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92,000 gemstone bracelets & 28tons of Rockcrystals from Corintho/Brasil "Let the Christmas sales come", further new: Porcelain anite, White Jade and Red salt lamps. Pay attention; 22-27 October closed due to Munich Mineralientage. Order or drop by. Timmersgems is on the Mineralientage Munich 25 to 27 October 2019 Stand number: A4.374

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Sale 2019: Shark Tooth complete jaws MEDIUM from the Philippines and Indonesia

Sale 2019: Shark Tooth complete jaws MEDIUM from the Philippines and Indonesia

Product

Sale 2019: Shark Tooth complete jaws MEDIUM from the Philippines and Indonesia

Description

Shark teeth jaws, derived from naturally dead sharks. 100% ecological product, which you can sell without problems in your store. Very popular with children.

Dimensions

100-160mm

Prijs elders

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More information

Shark teeth, once called tongue stones or (Latin) glossopetrae mentioned are fossilized teeth of sharks. Teeth are the body parts of sharks that are best preserved as a fossil. This is because the entire skeleton of sharks, with the exception of the teeth, consisting of cartilage, which is generally not fossilises. The oldest known shark among sharks that lived about 450 million years ago, while in the North Sea Basin dating the most common shark teeth from the Eocene and the Oligocene and have an age between 40 million and 65 million years. Megalodon teeth that are between 1.5 and lived 16 million years ago, are the largest known with a maximum length of 17 cm and are very sought after by collectors of fossil shark teeth. Smaller shark teeth are in sediments of fairly deep seas rather general. At various Dutch beaches wash these fossils, especially in Zeeland and Zeeland Flanders, as in Cadzand. These teeth are mainly of Tertiary age (Eocene and Oligocene). Shark teeth were among the first fossils were correctly determined. In the 16th century, the prevailing theory that the Earth possessed an inner strength to make objects inside her to be in the likeness of live animals and plants. The Swiss naturalist Conrad Gesner (1516 - 1565), however, published in 1558 in a drawing that fossil shark teeth are compared to those of present-day species. Later, the Danish researcher Nicolas Steno would (1638- 1686) demonstrate that tongue stones that were found in the mountains, often signs of wear wore relative positions of a newly washed shark. He also discovered that the rocks in which they were found originally mild. Steno's conclusion was that tongue stone teeth of sharks were who had died long ago.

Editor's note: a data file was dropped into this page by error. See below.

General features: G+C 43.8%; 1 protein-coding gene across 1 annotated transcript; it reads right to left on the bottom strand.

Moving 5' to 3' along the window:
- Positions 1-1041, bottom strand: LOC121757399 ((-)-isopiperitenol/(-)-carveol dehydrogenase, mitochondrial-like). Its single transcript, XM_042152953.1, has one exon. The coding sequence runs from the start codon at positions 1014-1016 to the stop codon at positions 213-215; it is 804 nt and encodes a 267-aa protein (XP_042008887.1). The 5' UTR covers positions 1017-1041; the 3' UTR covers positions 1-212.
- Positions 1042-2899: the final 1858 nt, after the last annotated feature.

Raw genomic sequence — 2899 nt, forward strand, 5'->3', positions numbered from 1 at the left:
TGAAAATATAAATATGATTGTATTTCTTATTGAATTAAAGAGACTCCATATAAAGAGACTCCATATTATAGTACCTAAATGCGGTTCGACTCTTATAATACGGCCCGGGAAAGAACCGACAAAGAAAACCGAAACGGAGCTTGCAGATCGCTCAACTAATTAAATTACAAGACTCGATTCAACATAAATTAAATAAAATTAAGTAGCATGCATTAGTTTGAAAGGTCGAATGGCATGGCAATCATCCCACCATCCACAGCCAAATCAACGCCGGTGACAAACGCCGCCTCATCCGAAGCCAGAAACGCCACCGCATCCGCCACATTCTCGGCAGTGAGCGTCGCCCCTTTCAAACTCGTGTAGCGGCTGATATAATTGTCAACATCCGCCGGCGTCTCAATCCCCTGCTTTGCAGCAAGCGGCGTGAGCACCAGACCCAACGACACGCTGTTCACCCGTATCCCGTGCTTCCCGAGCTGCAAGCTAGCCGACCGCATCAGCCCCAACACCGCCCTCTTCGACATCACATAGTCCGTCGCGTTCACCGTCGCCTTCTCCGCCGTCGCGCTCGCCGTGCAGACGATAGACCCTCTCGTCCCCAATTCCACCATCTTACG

STRONG TRADEMARKS TIMMERSGEMS GROUP